The recent Special Issue of Landscape Ecology (Volume 34, issue 9), edited by US and JRC scientists, examines the current status and future directions of landscape pattern analysis.
The 14 contributions of the Special Issue feature perspectives about the measurement of landscape patterns, research articles on emerging pattern metrics and their applications, and a review of new developments in pattern measurement for landscape ecology that will provide essential information for a wide range of disciplines.
Landscape pattern metrics
Landscape pattern metrics and analysis are part of the relatively new science of landscape ecology, which examines and identifies trends in land cover change, and the interactions between landscape patterns and ecological processes (i.e. how the structure of a landscape affects the abundance and functioning of organisms and the landscape as a whole).
Changes in the structure of landscapes can indicate important changes in ecological functions, such as forest connectivity and species movements, number and size of farm patches, effects on water quality and fire regimes, and soil carbon sequestration.
A wide array of landscape pattern metrics have been developed over recent decades using advanced technologies such as remote sensing, GIS and computation models. They are used to inform a broad range of disciplines and research in areas including environmental sciences, ecology, geography, geosciences, remote sensing, land use/urban planning, biodiversity conservation, forest and water resources, and computer science.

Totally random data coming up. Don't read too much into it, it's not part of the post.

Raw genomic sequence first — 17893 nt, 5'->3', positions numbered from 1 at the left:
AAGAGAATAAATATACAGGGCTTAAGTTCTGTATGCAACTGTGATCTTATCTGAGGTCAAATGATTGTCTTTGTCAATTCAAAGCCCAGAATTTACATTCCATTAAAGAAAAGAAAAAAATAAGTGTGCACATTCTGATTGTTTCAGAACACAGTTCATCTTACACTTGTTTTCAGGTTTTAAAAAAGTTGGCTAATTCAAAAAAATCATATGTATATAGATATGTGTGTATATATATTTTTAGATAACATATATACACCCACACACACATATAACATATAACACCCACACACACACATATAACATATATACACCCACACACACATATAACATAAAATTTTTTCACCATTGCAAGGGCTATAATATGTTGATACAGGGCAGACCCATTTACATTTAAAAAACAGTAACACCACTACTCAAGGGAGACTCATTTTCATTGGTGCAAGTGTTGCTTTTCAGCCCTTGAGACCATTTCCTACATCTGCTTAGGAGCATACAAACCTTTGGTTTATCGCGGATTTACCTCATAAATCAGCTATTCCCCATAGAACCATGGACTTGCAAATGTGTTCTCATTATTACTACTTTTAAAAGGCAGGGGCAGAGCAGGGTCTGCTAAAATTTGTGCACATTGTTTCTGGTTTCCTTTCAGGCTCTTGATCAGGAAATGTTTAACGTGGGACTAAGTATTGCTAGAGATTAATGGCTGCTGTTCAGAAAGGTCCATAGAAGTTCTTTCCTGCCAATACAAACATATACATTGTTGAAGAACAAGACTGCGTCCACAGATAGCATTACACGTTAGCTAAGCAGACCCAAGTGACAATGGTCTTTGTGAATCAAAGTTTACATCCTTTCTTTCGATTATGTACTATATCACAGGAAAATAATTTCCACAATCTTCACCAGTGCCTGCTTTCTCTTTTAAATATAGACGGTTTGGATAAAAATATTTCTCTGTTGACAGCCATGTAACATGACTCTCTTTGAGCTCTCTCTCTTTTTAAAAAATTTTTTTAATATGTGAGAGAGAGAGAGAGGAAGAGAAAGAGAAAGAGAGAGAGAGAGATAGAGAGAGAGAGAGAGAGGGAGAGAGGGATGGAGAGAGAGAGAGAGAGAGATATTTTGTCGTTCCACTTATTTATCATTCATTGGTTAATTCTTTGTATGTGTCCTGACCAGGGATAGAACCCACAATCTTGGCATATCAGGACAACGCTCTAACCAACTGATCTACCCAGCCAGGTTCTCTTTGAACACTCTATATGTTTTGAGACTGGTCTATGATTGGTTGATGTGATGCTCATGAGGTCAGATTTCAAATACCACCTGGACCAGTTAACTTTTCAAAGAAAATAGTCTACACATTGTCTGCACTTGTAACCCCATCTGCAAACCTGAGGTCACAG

Looking to the future
Developments in the availability of ‘big data’ derived from remote sensing, on-site measurements, crowdsourcing and historical archives point to a future in which enormous amounts of information can be leveraged to better understand spatial patterns and inform decision-making.
Future applications of landscape pattern metrics will depend on the software and analysis tools available, such as for example the JRC’s GuidosToolbox (developed by JRC scientist Peter Vogt, one of the editors of the Special Issue), which facilitates the use of pattern analysis metrics to adequately quantify and consequently interpret status and trends in landscape patterns, and digital images in general.
As Peter points out in his contribution to the Special Issue, landscape ecology software must be user-friendly, and allow users to visualise and quantify pattern metrics to better understand the results of pattern analysis.
The authors highlight that landscape pattern metrics should also be reproducible and replicable, using freely available software and a set of well-defined metrics that can be used in a wide range of studies.
By developing general and specific landscape pattern metrics, landscape ecologists can help integrate landscape pattern measurement across many ecological and related disciplines, to better inform decision-making and policy development.
- Describing and analyzing landscape patterns – where are we now, and where are we going?
- Publication date
- 30 September 2019